So you've found a bug you want to fix, or a feature you want to implement, thanks!
If you follow this guide it will make it much easier for the community to review your changes, and the core team to get them included in the next release. If you need an introduction to Mercurial, check out the tutorial and BitBucket Guide.
Making Your Changes
The first thing you need to do is obtain a clone of the repository
$ hg clone http://bitbucket.org/Bounga/i18nfloat $ cd googlus
Now you're ready to get hacking.
Be sure to include tests which demonstrate the bug you're fixing, and fully exercise any new features you're adding. You should also take care to make sure the documentation is updated if you're changing the API. Once you've finished making your changes you need to commit them.
$ hg commit -m "I solved annoying bug #1234"
Preparing your changes for submission
Now that you've made your changes it's time to get them into a patch. We need to update and fix any conflicts we had.
$ hg pull pulling from http://bitbucket.org/Bounga/i18nfloat/ searching for changes no changes found
Once you've fixed any conflicts, you're ready to create a patch:
$ hg export tip > your-well-named-patch-file.diff
Now you can attach that patch file to a BitBucket ticket and set its type to bug or enhancement whether its correcting a bug or adding a new feature.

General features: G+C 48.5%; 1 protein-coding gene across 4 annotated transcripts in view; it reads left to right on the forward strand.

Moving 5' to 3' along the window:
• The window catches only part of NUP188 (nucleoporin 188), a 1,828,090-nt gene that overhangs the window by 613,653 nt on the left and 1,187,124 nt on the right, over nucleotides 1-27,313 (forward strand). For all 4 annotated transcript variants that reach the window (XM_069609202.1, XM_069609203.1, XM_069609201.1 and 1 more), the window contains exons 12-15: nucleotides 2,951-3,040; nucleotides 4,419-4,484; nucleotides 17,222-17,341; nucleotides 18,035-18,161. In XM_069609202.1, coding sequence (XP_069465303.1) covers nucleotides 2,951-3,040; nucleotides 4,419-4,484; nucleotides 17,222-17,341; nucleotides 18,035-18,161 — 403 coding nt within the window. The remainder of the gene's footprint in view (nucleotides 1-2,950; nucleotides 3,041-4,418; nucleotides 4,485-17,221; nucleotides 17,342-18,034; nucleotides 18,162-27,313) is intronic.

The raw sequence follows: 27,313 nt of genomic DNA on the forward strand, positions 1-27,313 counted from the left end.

To apply someone's changes you need to first clone the repository:
$ hg clone http://bitbucket.org/Bounga/i18nfloat $ cd i18nfloat
Then you can apply their patch
$ hg import their-patch-file.diff
Once you have a working copy, you should take note of the following kinds of things:
- Are you happy with the tests, can you follow what they're testing, is there anything missing
- Does the documentation still seem right to you
- Do you like the implementation, can you think of a nicer or faster way to implement a part of their change
Once you're happy it's a good change, comment on the BitBucket ticket indicating your approval. Your comment should indicate that you like the change and what you like about it. Something like:
+1. I like the way you've restructured that code in foo method, much nicer. The tests look good too.
If your comment simply says +1, then odds are other reviewers aren't going to take it too seriously. Show that you took the time to review the patch. Once three people have approved it, this will bring it to the attention of a committer who'll then review the changes looking for the same kinds of things.
If there's no reviewer to approve your patch, the ticket will be treat as soon as possible.
Use a BitBucket fork only for large changesets which are likely to involve a lot of code reviews/changes back and forth, or if 2 or more people are working on the same feature/bug. In most case a patch file is enough.